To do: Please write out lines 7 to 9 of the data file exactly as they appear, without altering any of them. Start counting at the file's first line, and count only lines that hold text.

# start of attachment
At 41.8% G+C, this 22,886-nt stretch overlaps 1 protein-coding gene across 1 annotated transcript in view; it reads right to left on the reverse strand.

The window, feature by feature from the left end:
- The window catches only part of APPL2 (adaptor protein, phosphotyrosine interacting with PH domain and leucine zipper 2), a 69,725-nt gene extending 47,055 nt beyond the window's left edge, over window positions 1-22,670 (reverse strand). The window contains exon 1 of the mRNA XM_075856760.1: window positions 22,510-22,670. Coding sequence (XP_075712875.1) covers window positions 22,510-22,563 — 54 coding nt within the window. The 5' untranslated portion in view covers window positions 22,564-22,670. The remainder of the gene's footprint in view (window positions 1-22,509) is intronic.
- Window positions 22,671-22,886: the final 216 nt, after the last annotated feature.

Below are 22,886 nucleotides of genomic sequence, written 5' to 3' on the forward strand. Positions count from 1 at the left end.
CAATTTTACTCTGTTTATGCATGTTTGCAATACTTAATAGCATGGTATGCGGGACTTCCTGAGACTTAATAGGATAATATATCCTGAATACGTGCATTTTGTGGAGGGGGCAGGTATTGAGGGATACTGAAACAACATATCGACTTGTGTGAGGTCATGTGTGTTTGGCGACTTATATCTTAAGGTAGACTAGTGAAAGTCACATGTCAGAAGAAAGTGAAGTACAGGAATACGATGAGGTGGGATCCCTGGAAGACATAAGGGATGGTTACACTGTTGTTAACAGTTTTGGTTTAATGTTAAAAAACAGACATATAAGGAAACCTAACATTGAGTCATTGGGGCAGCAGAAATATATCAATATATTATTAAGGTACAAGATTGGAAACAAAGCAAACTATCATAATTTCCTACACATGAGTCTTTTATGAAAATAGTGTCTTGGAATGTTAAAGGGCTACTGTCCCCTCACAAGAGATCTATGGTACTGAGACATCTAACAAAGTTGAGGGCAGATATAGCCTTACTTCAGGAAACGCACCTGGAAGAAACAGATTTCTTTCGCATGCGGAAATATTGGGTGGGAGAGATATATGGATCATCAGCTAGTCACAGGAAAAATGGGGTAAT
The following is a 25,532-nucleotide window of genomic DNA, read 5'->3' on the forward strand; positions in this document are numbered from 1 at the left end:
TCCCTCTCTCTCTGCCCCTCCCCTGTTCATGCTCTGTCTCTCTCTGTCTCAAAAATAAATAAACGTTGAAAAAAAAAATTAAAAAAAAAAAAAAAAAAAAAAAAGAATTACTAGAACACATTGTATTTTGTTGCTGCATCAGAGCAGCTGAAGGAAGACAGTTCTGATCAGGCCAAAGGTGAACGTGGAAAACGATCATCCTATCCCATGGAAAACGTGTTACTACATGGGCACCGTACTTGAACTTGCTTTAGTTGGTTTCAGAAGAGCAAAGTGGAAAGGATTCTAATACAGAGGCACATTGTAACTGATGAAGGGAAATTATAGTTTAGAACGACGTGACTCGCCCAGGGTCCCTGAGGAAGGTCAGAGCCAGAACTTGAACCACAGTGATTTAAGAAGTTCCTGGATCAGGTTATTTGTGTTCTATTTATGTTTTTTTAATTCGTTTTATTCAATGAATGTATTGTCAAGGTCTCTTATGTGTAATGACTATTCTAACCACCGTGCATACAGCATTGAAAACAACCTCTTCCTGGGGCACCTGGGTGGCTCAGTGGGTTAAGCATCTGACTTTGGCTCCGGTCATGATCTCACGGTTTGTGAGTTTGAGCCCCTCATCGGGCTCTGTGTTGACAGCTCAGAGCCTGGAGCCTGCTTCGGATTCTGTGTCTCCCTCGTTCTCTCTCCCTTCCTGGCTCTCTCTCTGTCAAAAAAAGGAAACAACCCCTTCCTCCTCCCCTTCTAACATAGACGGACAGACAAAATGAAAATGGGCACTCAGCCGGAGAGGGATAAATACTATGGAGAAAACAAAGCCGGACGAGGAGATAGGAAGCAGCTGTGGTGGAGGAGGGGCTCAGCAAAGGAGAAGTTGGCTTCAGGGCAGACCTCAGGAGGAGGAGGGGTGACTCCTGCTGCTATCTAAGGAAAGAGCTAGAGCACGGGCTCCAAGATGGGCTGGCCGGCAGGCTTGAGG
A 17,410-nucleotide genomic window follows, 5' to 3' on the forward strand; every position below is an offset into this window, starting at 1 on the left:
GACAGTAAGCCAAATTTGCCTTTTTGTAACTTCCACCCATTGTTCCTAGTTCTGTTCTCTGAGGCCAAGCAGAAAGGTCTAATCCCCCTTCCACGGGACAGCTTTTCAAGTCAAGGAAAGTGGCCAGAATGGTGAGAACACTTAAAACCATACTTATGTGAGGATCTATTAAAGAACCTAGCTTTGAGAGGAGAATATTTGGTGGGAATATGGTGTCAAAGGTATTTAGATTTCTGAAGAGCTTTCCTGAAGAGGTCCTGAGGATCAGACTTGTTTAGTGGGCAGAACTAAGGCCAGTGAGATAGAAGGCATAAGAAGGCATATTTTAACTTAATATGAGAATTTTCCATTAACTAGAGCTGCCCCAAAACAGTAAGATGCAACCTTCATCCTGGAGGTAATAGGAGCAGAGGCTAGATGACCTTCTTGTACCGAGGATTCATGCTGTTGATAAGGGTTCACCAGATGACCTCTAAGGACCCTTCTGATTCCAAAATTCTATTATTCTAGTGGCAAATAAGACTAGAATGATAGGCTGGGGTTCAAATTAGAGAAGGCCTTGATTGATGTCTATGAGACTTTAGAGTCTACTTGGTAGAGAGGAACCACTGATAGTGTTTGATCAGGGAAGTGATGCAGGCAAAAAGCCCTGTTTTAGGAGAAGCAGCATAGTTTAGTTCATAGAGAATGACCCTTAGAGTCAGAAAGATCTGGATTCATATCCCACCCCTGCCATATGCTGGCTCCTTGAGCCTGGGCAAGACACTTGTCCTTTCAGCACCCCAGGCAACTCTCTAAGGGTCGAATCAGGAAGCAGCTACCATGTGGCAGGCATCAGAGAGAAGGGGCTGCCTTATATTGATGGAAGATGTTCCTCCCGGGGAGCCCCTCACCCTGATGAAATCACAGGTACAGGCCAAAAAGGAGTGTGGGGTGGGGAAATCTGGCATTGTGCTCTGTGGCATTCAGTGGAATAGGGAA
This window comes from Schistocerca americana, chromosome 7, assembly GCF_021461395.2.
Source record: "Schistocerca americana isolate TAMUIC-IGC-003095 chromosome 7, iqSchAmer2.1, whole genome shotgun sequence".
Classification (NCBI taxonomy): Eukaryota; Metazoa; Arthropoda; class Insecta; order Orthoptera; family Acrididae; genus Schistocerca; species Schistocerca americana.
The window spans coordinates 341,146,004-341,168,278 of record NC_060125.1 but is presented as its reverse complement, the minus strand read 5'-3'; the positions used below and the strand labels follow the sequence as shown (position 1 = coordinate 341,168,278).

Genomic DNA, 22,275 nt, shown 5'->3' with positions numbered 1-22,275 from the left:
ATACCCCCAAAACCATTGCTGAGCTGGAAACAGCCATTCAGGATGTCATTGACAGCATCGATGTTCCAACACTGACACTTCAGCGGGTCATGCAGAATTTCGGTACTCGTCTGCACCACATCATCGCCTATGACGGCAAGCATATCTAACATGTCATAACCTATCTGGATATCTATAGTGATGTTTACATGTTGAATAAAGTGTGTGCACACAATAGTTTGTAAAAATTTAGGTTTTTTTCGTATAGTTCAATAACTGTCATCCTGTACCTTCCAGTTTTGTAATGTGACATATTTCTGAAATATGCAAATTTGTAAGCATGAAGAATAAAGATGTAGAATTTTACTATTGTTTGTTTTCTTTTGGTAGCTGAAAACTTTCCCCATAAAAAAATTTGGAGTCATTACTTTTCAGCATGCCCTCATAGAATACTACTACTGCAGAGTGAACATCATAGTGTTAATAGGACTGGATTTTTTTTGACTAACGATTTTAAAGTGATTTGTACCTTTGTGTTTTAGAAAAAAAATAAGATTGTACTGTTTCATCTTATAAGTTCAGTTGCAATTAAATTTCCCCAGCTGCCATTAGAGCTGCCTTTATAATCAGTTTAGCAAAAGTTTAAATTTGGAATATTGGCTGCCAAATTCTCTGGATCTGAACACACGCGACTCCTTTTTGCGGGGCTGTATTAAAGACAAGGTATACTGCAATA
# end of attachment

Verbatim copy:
The following is a 25,532-nucleotide window of genomic DNA, read 5'->3' on the forward strand; positions in this document are numbered from 1 at the left end:
TCCCTCTCTCTCTGCCCCTCCCCTGTTCATGCTCTGTCTCTCTCTGTCTCAAAAATAAATAAACGTTGAAAAAAAAAATTAAAAAAAAAAAAAAAAAAAAAAAAGAATTACTAGAACACATTGTATTTTGTTGCTGCATCAGAGCAGCTGAAGGAAGACAGTTCTGATCAGGCCAAAGGTGAACGTGGAAAACGATCATCCTATCCCATGGAAAACGTGTTACTACATGGGCACCGTACTTGAACTTGCTTTAGTTGGTTTCAGAAGAGCAAAGTGGAAAGGATTCTAATACAGAGGCACATTGTAACTGATGAAGGGAAATTATAGTTTAGAACGACGTGACTCGCCCAGGGTCCCTGAGGAAGGTCAGAGCCAGAACTTGAACCACAGTGATTTAAGAAGTTCCTGGATCAGGTTATTTGTGTTCTATTTATGTTTTTTTAATTCGTTTTATTCAATGAATGTATTGTCAAGGTCTCTTATGTGTAATGACTATTCTAACCACCGTGCATACAGCATTGAAAACAACCTCTTCCTGGGGCACCTGGGTGGCTCAGTGGGTTAAGCATCTGACTTTGGCTCCGGTCATGATCTCACGGTTTGTGAGTTTGAGCCCCTCATCGGGCTCTGTGTTGACAGCTCAGAGCCTGGAGCCTGCTTCGGATTCTGTGTCTCCCTCGTTCTCTCTCCCTTCCTGGCTCTCTCTCTGTCAAAAAAAGGAAACAACCCCTTCCTCCTCCCCTTCTAACATAGACGGACAGACAAAATGAAAATGGGCACTCAGCCGGAGAGGGATAAATACTATGGAGAAAACAAAGCCGGACGAGGAGATAGGAAGCAGCTGTGGTGGAGGAGGGGCTCAGCAAAGGAGAAGTTGGCTTCAGGGCAGACCTCAGGAGGAGGAGGGGTGACTCCTGCTGCTATCTAAGGAAAGAGCTAGAGCACGGGCTCCAAGATGGGCTGGCCGGCAGGCTTGAGG
A 17,410-nucleotide genomic window follows, 5' to 3' on the forward strand; every position below is an offset into this window, starting at 1 on the left: